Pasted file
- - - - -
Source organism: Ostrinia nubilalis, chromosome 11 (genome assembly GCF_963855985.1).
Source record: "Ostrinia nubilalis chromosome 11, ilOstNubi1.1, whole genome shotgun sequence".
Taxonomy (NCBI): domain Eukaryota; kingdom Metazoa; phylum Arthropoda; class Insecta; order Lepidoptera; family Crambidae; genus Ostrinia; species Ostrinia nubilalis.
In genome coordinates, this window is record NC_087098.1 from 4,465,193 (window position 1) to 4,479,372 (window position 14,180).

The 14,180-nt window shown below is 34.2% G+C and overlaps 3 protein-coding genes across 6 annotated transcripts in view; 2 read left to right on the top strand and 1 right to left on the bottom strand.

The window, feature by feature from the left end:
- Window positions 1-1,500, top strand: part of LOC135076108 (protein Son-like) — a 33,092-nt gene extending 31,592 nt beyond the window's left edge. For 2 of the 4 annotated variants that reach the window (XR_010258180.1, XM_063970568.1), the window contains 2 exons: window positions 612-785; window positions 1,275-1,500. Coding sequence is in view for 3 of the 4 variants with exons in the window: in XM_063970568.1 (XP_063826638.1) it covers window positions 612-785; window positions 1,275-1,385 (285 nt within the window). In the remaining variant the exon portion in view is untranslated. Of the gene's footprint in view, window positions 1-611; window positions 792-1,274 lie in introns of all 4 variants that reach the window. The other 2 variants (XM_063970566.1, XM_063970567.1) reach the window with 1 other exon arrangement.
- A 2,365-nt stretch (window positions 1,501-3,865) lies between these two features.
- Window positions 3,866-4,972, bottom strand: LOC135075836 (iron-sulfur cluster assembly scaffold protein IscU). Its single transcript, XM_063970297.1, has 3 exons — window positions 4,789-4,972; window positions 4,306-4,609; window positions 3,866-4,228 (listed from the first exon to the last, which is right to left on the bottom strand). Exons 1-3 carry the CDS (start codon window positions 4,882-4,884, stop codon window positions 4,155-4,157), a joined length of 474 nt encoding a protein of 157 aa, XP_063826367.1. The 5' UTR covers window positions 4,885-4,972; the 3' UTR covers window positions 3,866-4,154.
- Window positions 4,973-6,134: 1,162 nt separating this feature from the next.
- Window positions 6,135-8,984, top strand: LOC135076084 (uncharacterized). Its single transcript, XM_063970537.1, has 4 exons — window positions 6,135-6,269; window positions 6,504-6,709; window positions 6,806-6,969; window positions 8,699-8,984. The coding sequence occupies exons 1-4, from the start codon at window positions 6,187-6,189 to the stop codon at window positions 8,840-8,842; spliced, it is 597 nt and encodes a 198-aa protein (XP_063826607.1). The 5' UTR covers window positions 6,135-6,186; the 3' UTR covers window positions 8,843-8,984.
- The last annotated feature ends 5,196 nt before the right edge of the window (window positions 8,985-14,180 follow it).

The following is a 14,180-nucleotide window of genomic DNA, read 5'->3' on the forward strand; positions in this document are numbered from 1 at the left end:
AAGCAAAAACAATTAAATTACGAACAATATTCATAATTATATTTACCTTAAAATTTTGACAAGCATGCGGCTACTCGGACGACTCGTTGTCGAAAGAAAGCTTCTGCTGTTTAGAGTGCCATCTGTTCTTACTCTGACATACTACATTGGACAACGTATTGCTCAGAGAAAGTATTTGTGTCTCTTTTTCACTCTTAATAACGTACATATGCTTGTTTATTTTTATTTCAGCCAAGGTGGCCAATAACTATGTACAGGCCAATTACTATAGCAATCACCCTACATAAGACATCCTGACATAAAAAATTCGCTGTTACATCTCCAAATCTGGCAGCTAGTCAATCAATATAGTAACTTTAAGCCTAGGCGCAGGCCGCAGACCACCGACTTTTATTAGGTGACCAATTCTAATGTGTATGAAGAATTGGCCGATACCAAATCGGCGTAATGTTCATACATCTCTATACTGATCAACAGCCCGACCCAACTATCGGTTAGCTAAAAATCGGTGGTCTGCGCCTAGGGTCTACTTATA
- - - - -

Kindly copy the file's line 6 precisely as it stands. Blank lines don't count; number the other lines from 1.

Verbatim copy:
The window, feature by feature from the left end: